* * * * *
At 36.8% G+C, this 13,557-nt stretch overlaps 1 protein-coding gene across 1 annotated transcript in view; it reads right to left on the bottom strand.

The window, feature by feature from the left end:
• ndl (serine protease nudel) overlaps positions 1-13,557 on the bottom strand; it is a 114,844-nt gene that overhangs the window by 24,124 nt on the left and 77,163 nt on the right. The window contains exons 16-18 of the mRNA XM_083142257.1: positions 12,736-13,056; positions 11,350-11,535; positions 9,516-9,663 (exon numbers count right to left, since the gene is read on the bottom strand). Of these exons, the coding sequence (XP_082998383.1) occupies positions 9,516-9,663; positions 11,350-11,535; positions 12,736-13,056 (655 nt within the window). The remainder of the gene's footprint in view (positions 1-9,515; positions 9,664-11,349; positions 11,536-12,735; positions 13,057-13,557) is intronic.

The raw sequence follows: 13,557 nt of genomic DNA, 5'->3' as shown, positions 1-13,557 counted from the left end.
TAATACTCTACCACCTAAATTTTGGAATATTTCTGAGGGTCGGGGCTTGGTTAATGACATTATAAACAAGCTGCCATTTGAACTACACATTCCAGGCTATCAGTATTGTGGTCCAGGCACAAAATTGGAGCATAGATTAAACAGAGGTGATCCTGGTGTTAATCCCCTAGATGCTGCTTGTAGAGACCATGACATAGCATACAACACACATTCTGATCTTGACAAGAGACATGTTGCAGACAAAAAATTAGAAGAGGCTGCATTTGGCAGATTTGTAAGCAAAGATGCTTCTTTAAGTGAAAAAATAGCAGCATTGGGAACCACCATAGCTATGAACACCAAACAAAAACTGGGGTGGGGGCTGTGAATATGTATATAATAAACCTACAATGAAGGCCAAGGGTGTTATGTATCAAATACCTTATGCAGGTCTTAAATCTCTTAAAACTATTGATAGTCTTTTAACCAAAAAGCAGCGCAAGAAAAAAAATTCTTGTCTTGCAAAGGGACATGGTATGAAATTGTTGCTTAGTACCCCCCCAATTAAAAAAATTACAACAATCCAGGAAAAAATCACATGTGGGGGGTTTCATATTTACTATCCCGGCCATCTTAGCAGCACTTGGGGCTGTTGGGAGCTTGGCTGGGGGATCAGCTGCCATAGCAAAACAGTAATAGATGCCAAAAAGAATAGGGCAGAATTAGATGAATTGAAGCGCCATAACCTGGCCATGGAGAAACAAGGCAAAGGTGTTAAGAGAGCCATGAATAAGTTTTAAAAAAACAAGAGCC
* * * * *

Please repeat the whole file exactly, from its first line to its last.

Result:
At 36.8% G+C, this 13,557-nt stretch overlaps 1 protein-coding gene across 1 annotated transcript in view; it reads right to left on the bottom strand.

The window, feature by feature from the left end:
• ndl (serine protease nudel) overlaps positions 1-13,557 on the bottom strand; it is a 114,844-nt gene that overhangs the window by 24,124 nt on the left and 77,163 nt on the right. The window contains exons 16-18 of the mRNA XM_083142257.1: positions 12,736-13,056; positions 11,350-11,535; positions 9,516-9,663 (exon numbers count right to left, since the gene is read on the bottom strand). Of these exons, the coding sequence (XP_082998383.1) occupies positions 9,516-9,663; positions 11,350-11,535; positions 12,736-13,056 (655 nt within the window). The remainder of the gene's footprint in view (positions 1-9,515; positions 9,664-11,349; positions 11,536-12,735; positions 13,057-13,557) is intronic.

The raw sequence follows: 13,557 nt of genomic DNA, 5'->3' as shown, positions 1-13,557 counted from the left end.
TAATACTCTACCACCTAAATTTTGGAATATTTCTGAGGGTCGGGGCTTGGTTAATGACATTATAAACAAGCTGCCATTTGAACTACACATTCCAGGCTATCAGTATTGTGGTCCAGGCACAAAATTGGAGCATAGATTAAACAGAGGTGATCCTGGTGTTAATCCCCTAGATGCTGCTTGTAGAGACCATGACATAGCATACAACACACATTCTGATCTTGACAAGAGACATGTTGCAGACAAAAAATTAGAAGAGGCTGCATTTGGCAGATTTGTAAGCAAAGATGCTTCTTTAAGTGAAAAAATAGCAGCATTGGGAACCACCATAGCTATGAACACCAAACAAAAACTGGGGTGGGGGCTGTGAATATGTATATAATAAACCTACAATGAAGGCCAAGGGTGTTATGTATCAAATACCTTATGCAGGTCTTAAATCTCTTAAAACTATTGATAGTCTTTTAACCAAAAAGCAGCGCAAGAAAAAAAATTCTTGTCTTGCAAAGGGACATGGTATGAAATTGTTGCTTAGTACCCCCCCAATTAAAAAAATTACAACAATCCAGGAAAAAATCACATGTGGGGGGTTTCATATTTACTATCCCGGCCATCTTAGCAGCACTTGGGGCTGTTGGGAGCTTGGCTGGGGGATCAGCTGCCATAGCAAAACAGTAATAGATGCCAAAAAGAATAGGGCAGAATTAGATGAATTGAAGCGCCATAACCTGGCCATGGAGAAACAAGGCAAAGGTGTTAAGAGAGCCATGAATAAGTTTTAAAAAAACAAGAGCC